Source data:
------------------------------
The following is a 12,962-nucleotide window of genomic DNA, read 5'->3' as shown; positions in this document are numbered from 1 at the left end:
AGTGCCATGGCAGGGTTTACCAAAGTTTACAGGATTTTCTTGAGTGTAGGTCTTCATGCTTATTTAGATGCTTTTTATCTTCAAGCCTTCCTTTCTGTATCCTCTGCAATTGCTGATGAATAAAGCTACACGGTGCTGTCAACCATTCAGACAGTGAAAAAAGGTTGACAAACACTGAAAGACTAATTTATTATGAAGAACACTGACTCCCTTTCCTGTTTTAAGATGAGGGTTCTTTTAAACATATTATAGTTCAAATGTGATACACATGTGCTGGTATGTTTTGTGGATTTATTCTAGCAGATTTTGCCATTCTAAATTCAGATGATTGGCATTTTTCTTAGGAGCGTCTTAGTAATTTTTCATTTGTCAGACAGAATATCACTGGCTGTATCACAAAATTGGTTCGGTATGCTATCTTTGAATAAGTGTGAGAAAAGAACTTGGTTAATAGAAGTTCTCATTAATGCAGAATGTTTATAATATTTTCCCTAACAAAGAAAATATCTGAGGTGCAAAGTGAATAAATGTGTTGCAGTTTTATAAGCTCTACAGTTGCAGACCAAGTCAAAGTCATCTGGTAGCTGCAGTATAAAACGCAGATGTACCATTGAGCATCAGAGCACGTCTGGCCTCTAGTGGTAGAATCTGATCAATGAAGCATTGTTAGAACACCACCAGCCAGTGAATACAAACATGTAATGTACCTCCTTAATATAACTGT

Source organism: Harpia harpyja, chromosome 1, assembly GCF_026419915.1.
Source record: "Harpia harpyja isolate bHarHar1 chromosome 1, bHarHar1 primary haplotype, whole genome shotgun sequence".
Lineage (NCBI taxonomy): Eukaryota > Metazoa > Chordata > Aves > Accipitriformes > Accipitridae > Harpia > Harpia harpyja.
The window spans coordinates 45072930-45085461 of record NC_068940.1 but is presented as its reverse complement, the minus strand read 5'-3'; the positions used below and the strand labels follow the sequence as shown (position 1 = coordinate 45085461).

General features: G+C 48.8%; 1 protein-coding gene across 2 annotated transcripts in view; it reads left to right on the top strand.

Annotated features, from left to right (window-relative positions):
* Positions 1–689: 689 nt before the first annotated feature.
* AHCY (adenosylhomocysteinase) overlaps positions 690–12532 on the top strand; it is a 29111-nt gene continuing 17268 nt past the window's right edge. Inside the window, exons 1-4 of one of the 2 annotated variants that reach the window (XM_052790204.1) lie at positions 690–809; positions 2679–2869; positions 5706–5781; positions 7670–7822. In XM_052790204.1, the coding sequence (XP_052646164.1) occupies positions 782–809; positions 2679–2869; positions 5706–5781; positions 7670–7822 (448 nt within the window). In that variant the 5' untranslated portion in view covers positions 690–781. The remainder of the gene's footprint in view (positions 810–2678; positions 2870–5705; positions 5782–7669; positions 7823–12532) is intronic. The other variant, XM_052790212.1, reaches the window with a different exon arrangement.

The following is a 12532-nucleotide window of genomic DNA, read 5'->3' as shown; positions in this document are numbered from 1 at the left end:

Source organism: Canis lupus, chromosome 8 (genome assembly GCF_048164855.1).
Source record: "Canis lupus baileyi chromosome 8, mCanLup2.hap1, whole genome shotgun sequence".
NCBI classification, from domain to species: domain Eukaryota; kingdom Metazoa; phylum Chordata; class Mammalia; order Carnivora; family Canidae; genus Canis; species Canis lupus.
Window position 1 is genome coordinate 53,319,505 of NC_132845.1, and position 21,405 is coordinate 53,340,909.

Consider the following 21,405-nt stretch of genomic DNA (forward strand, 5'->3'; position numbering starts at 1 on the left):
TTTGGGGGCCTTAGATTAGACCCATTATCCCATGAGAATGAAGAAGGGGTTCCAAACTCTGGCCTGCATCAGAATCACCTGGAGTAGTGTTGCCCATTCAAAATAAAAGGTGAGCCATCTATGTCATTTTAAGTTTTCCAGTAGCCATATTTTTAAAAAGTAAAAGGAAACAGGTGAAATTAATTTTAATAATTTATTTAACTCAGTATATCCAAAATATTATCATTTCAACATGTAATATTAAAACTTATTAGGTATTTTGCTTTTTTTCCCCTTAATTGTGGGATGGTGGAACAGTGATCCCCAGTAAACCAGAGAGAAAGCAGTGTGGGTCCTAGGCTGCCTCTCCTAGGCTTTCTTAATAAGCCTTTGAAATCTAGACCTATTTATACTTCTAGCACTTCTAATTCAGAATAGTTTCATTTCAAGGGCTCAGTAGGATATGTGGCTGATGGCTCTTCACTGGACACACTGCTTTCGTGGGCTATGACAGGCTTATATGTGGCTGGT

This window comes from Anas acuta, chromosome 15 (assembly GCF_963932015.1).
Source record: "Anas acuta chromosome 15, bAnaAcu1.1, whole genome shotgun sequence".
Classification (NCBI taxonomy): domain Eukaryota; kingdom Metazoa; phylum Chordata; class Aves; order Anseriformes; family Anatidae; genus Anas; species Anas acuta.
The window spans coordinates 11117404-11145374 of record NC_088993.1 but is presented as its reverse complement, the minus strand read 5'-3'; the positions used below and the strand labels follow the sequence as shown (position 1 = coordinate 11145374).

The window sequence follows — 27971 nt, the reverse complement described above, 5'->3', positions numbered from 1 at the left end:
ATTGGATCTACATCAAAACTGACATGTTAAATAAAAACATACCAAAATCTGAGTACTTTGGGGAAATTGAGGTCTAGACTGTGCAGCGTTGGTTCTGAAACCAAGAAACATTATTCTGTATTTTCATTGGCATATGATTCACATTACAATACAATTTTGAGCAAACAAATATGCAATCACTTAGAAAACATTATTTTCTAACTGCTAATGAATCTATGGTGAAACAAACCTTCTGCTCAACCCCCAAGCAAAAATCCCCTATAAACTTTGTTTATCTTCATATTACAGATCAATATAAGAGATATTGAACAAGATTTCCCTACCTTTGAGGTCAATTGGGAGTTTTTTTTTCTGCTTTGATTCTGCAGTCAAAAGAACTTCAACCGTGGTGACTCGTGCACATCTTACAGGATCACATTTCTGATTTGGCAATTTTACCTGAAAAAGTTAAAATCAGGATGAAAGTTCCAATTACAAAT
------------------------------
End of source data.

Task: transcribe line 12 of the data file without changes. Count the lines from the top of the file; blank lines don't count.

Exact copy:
Source organism: Canis lupus, chromosome 8 (genome assembly GCF_048164855.1).